So, naturally, why would our first impulse – as business owners and entrepreneurs – be to prioritise tasks that don’t immediately make us money? It goes against what we’ve been shaped to believe about running successful businesses.

These are just a few factors which fed into my own feelings of guilt and shame about working ‘on’ The Growth Genies, at least. They’re also potentially beliefs you too may have struggled or are currently struggling with.

But here’s the thing…

Those beliefs and preconceptions are actually A) incredibly detrimental and B) seriously misleading.

Because working ‘on’ a business can be just as worthwhile, just as productive and just as lucrative as working on tasks that will benefit your clients. Just not in the way we’ve been conditioned to expect.

And here’s why.

As we touched upon before, your business is very much an extension of yourself. So it makes sense then that just like you, your business is a constant work in progress rather than a static or fixed thing. It’s not something that you can build and never expect to work on, ever again.

Working ‘on’ your business is what will help it continue to grow, evolve and improve; it’s going to be what ensures your ongoing success and ever-improving performance.

It is through taking the time to step out of your business that you are going to be better able to put the systems or structures in place to help it become more efficient or effective.

It is through working on things such as your brand archetype, your ideal customer avatar, implementing more robust and streamlined CRM systems and refining your brand storytelling strategy which will help you to carve out a stronger footing in your niche and attract a more extensive following.

In other words, just because working ‘on’ your business may not produce the same instant or palpable results that working ‘in’ your business might, it’s just as important in the long-run. In actual fact, you could say in some respects it’s more important, if you want your business to remain relevant and strengthened to flourish for years to come.

Which is why it should never be considered something ‘secondary’ or less important than working ‘in’ your business.

But, equally, I understand that flipping your perspective in this regard may be something easier said than done.

So here are some suggestions of what I’m doing to shift my mindset and what you could also try, whenever any feelings of guilt or shame or frustration come up when working ‘on’ your business:

1. Acknowledge What You’re Feeling

Don’t try and ignore those thoughts or feelings, as bottling it up will just mean it either bubbles to the surface at another point in time or it will begin to negatively impact some area of your life – whether professional or personal.

Ask yourself why you’re feeling this way. If it’s not to do with any of the factors we’ve discussed above, is it perhaps a way of drawing attention to an overloaded work schedule? Do you need to check in with a colleague and potentially even delegate some tasks to a team member (if you can), in order to give you the mental headspace to work ‘on’ the business?

Interrogate where you believe these feelings may be stemming from, as it’s only by acknowledging your feelings and the possible causes that you can work towards managing or resolving your challenges.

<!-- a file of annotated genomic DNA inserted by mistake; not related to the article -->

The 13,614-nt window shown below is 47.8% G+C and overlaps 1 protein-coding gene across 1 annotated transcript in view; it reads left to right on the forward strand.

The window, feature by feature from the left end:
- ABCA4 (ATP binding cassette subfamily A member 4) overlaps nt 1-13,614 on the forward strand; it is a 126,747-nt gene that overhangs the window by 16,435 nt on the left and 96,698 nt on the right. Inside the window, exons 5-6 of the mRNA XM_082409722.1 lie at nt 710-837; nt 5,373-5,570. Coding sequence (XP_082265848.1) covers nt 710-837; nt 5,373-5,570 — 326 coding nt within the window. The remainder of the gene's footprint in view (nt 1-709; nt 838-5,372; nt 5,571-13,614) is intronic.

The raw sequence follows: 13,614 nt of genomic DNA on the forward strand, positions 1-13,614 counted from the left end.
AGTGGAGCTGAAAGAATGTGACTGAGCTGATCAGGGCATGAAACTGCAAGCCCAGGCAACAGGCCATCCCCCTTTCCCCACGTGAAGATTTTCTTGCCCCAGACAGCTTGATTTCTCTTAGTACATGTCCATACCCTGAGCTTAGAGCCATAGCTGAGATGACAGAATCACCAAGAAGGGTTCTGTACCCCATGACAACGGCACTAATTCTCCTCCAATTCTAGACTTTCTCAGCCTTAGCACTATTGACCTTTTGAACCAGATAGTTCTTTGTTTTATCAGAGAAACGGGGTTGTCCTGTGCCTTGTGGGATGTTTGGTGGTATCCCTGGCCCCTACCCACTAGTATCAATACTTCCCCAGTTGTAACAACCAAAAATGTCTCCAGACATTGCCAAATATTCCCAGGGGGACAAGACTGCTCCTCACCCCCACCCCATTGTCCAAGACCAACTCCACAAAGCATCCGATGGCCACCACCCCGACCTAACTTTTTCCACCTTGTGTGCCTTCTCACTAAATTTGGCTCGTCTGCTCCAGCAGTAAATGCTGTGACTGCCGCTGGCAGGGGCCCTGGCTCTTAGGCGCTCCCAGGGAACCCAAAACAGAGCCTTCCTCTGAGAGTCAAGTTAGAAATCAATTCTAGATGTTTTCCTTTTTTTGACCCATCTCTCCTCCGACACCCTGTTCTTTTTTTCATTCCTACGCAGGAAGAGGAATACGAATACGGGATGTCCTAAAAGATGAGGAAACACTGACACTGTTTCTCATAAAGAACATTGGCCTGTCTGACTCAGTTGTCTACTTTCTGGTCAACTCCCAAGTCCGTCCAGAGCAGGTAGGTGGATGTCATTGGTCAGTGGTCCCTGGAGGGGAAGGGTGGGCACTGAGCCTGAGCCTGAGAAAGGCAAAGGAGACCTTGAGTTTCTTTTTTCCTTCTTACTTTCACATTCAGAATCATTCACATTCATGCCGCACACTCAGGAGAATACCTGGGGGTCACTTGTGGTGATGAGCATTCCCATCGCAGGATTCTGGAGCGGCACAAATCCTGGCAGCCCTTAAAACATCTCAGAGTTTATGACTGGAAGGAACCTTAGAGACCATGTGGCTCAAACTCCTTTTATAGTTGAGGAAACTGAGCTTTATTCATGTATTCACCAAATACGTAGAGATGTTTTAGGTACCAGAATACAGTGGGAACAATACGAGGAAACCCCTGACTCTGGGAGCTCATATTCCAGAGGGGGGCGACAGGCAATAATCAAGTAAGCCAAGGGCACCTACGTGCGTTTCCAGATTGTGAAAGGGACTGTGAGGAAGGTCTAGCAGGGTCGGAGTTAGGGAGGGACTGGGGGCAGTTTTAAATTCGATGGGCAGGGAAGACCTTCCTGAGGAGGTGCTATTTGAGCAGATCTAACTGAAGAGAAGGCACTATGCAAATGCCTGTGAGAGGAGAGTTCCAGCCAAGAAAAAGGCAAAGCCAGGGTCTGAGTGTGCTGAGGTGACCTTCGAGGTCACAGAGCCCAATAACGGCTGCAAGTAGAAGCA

2. Recognise that the perfect balance of working ‘on’ and ‘in’ your business doesn’t exist

Because it simply doesn’t. We’re always going to have competing demands in life and what we prioritise will change on a daily, if not hourly, basis.

During some periods, you may be spending more time working ‘on’ your business. Other times you may be completely focused on working ‘in’ your business. Sometimes you won’t be working either ‘on’ or ‘in’ your business, as you’ll be off enjoying personal time instead.

What matters is managing your expectations and not swinging to either extreme. Aim for a balance of both if you can, but don’t beat yourself up when you lean either way for a little while.

3. Block out your calendar

If you find it difficult to know what to prioritise (working on your own stuff, or working on clients’ stuff), you can try blocking out hours in your calendar and dedicating them to specific tasks or projects.

This may help you to feel less like you’re neglecting either working ‘on’ or ‘in’ your business, reassured by the knowledge that you’ve put aside some of your time, effort and energy to dedicate to both.

By blocking out your diary, this may also help you to prevent procrastination and progress any outstanding or large-scale projects. Even if you have to press pause part-way through a task, you can feel confident that you’ve at least kickstarted this assignment and that you can easily return to it at a future point.

4. Switch up your environment

Sometimes working in the same space – whether that’s in an office or at home – can contribute to a feeling of being ‘stuck’ or ‘confined’ to a certain thought or behaviour pattern, i.e. must work on client tasks, can’t deviate from these responsibilities.

Consider switching up your environment for a day, a weekend, or an entire week if you’re able. Whether that’s working at a cafe or a library or potentially even hiring out an Airbnb. Most importantly, make sure that whatever time you do spend in this new environment is solely focused on working ‘on’ your business and free of client-associated distractions.

By committing this time to concentrate on those high-level business brand development projects, in a space which is unfamiliar, you will essentially be able to push out of your comfort zone and activate parts of the brain which stimulate creativity.

We won’t go too deep into the science here, but studies do show that changing your environment has a proven impact on your cognition and behaviours.

I feel able to speak for both myself and Tarryn when I say that discussing our personal struggles and challenges is always an invaluable experience. It helps us to acknowledge what’s keeping us stuck and find ways to overcome these challenges to move forward and grow – both in ourselves, independently, and as a team.

We hope this blog has helped you in some form, or sparked some reflection on your own thought-processes or feelings about your business.

If you’d like to discuss the possibility of working ‘on’ your business with support from The Growth Genies team, please feel free to reach out to us here.